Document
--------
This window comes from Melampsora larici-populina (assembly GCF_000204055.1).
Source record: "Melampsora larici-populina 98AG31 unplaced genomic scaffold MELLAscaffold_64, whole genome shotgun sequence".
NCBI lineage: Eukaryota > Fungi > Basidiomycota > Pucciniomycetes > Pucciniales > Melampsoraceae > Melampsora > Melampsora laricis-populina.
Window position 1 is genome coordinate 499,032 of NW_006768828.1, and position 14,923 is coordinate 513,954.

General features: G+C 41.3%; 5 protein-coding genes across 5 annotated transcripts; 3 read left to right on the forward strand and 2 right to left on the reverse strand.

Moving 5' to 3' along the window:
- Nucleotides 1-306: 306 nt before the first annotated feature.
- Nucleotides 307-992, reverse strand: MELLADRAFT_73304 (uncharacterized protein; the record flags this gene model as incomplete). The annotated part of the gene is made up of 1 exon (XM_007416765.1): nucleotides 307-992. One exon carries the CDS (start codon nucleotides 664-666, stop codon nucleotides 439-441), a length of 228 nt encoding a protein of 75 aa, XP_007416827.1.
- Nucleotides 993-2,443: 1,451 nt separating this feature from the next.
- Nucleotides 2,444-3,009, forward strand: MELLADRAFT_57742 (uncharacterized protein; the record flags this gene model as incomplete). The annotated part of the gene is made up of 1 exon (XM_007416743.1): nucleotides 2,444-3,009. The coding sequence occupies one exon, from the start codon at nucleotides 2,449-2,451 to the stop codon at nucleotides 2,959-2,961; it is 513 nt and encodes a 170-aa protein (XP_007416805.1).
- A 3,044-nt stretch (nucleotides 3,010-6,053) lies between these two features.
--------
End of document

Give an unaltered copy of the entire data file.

This window comes from Melampsora larici-populina (assembly GCF_000204055.1).
Source record: "Melampsora larici-populina 98AG31 unplaced genomic scaffold MELLAscaffold_64, whole genome shotgun sequence".
NCBI lineage: Eukaryota > Fungi > Basidiomycota > Pucciniomycetes > Pucciniales > Melampsoraceae > Melampsora > Melampsora laricis-populina.
Window position 1 is genome coordinate 499,032 of NW_006768828.1, and position 14,923 is coordinate 513,954.

General features: G+C 41.3%; 5 protein-coding genes across 5 annotated transcripts; 3 read left to right on the forward strand and 2 right to left on the reverse strand.

Moving 5' to 3' along the window:
- Nucleotides 1-306: 306 nt before the first annotated feature.
- Nucleotides 307-992, reverse strand: MELLADRAFT_73304 (uncharacterized protein; the record flags this gene model as incomplete). The annotated part of the gene is made up of 1 exon (XM_007416765.1): nucleotides 307-992. One exon carries the CDS (start codon nucleotides 664-666, stop codon nucleotides 439-441), a length of 228 nt encoding a protein of 75 aa, XP_007416827.1.
- Nucleotides 993-2,443: 1,451 nt separating this feature from the next.
- Nucleotides 2,444-3,009, forward strand: MELLADRAFT_57742 (uncharacterized protein; the record flags this gene model as incomplete). The annotated part of the gene is made up of 1 exon (XM_007416743.1): nucleotides 2,444-3,009. The coding sequence occupies one exon, from the start codon at nucleotides 2,449-2,451 to the stop codon at nucleotides 2,959-2,961; it is 513 nt and encodes a 170-aa protein (XP_007416805.1).
- A 3,044-nt stretch (nucleotides 3,010-6,053) lies between these two features.